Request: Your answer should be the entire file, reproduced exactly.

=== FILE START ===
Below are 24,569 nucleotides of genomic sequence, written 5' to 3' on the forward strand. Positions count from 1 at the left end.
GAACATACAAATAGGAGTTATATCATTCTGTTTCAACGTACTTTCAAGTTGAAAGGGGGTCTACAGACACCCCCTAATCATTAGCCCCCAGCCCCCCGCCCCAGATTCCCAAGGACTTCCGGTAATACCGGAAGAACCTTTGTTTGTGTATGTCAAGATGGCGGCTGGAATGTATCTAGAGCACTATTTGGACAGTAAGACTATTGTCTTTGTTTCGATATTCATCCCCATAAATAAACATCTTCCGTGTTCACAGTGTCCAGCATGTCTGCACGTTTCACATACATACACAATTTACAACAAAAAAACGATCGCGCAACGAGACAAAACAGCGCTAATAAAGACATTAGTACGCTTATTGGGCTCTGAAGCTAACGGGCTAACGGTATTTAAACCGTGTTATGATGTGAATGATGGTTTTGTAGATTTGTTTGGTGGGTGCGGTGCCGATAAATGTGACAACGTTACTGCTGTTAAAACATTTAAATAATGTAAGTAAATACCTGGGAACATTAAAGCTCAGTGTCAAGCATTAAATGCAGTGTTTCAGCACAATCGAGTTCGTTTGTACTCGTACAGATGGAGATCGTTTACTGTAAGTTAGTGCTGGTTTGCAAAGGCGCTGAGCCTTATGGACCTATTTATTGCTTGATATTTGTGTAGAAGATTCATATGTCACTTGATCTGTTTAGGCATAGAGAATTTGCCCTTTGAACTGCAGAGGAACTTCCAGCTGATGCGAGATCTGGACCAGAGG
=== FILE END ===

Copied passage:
Below are 24,569 nucleotides of genomic sequence, written 5' to 3' on the forward strand. Positions count from 1 at the left end.
GAACATACAAATAGGAGTTATATCATTCTGTTTCAACGTACTTTCAAGTTGAAAGGGGGTCTACAGACACCCCCTAATCATTAGCCCCCAGCCCCCCGCCCCAGATTCCCAAGGACTTCCGGTAATACCGGAAGAACCTTTGTTTGTGTATGTCAAGATGGCGGCTGGAATGTATCTAGAGCACTATTTGGACAGTAAGACTATTGTCTTTGTTTCGATATTCATCCCCATAAATAAACATCTTCCGTGTTCACAGTGTCCAGCATGTCTGCACGTTTCACATACATACACAATTTACAACAAAAAAACGATCGCGCAACGAGACAAAACAGCGCTAATAAAGACATTAGTACGCTTATTGGGCTCTGAAGCTAACGGGCTAACGGTATTTAAACCGTGTTATGATGTGAATGATGGTTTTGTAGATTTGTTTGGTGGGTGCGGTGCCGATAAATGTGACAACGTTACTGCTGTTAAAACATTTAAATAATGTAAGTAAATACCTGGGAACATTAAAGCTCAGTGTCAAGCATTAAATGCAGTGTTTCAGCACAATCGAGTTCGTTTGTACTCGTACAGATGGAGATCGTTTACTGTAAGTTAGTGCTGGTTTGCAAAGGCGCTGAGCCTTATGGACCTATTTATTGCTTGATATTTGTGTAGAAGATTCATATGTCACTTGATCTGTTTAGGCATAGAGAATTTGCCCTTTGAACTGCAGAGGAACTTCCAGCTGATGCGAGATCTGGACCAGAGG